MUSIC REVIEW : Chanticleer Sings at New Shannon Center


A new auditorium, a new season and a second visit by Chanticleer, that splendid male chorus from San Francisco, added up to a gala Tuesday evening in Whittier.

The eight-man vocal ensemble--it usually tours with 12 members, as at its Christmas appearance in Long Beach last year--seemed the perfect opening attraction in the new, $10-million, 403-seat Ruth B. Shannon Center for the Performing Arts at Whittier College.

The main theater (the center also includes a 72-seat studio theater) is a handsome, jewel-box of an auditorium with a small downstairs section overlooked by two tiers of surrounding balconies: a miniature opera house.

As heard from downstairs, Chanticleer displayed its musical strengths to advantage in the acoustically grateful auditorium, where its easy resonance and usually immaculate intonation rang out effortlessly. In addition, the group's vaunted command of many styles was proven once again, the singers' technical and performing resources joyfully exhibited.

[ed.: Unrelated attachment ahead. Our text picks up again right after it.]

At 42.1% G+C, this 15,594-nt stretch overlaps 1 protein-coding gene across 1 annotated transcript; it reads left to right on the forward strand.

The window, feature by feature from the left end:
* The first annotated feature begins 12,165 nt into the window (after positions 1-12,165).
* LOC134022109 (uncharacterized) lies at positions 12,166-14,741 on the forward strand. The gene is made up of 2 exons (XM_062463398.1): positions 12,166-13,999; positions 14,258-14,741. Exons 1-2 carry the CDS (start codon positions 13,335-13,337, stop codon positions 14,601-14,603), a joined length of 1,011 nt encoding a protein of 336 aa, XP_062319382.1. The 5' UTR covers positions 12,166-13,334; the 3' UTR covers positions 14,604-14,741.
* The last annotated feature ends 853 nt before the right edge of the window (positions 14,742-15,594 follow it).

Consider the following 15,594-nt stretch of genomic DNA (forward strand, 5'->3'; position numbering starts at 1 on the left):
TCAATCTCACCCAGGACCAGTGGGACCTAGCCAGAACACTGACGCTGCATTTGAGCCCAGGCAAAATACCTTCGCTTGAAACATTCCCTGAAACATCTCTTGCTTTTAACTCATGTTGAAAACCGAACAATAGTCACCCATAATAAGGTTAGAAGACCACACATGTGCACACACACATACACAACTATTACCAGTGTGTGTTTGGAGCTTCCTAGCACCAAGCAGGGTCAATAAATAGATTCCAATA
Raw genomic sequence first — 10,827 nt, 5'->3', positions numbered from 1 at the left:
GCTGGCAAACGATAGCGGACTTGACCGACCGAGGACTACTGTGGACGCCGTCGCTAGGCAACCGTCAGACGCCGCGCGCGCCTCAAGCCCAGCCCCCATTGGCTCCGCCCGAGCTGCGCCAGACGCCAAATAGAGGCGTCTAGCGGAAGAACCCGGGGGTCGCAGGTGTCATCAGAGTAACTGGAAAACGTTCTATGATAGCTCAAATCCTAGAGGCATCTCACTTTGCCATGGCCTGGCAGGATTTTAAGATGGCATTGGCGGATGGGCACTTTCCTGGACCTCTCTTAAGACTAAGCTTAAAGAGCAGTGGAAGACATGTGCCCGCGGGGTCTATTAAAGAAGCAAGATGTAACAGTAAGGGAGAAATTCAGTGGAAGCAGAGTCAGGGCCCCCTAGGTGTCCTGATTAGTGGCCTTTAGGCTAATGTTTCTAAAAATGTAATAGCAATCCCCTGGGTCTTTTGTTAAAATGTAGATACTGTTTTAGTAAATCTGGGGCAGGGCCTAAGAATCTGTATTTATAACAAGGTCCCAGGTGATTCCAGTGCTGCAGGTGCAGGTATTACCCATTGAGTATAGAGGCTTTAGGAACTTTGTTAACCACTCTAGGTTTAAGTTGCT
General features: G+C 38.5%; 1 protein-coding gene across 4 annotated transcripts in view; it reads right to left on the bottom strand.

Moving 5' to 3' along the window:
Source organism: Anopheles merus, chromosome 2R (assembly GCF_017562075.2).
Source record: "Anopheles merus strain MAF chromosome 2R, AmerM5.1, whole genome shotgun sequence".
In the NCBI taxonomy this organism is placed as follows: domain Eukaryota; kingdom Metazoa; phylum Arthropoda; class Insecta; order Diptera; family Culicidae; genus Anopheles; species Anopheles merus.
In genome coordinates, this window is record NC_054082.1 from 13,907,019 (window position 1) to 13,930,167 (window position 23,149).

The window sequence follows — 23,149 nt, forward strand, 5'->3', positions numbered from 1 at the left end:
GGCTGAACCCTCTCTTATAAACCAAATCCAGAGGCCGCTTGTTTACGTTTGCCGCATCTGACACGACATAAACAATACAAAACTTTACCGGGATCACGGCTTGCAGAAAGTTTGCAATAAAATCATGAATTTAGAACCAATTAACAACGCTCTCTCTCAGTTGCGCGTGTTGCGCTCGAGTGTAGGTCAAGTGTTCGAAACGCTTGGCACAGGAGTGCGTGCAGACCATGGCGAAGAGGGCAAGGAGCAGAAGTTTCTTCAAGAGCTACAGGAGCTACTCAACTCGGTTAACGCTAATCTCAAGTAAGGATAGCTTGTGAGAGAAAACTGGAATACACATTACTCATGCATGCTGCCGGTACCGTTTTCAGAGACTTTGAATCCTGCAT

This is an ensemble with a clear mission: to bring together the musical riches of centuries in eclectic but never mishmash programs. Stating the purpose is easier than accomplishing it, yet the program for this first performance of the group's 1990-91 season--with three new members making debuts--made sense both in the ear and on the page.

Joseph Jennings, Chanticleer's music director (who did not make an appearance) put together an agenda neatly paced and comfortingly varied. He adhered to the serious-half/light-half format performed by many, but without crassness. After a long intermission, there was no letdown.

What one listener savored most strongly were 20th-Century compositions by Francis Poulenc, Allen Shearer and Franz Biebl; a whole program of important music of our own time would no doubt reveal best the accomplishments of this gifted ensemble.

As it was, the most beauteous and intriguing sounds heard on this bare--and prosceniumless--stage Tuesday came in Poulenc's "Quatre petites prieres de St. Francois d'Assise," two pieces by Shearer and Biebl's "Ave Maria."

Yet the smile-invoking second half--including stylishly performed tunes by, among others, Stephen Foster, Vincent Youmans (uncredited in this program for "Without a Song") and Cole Porter--did not disappoint, either in performing fervor or handsome singing.

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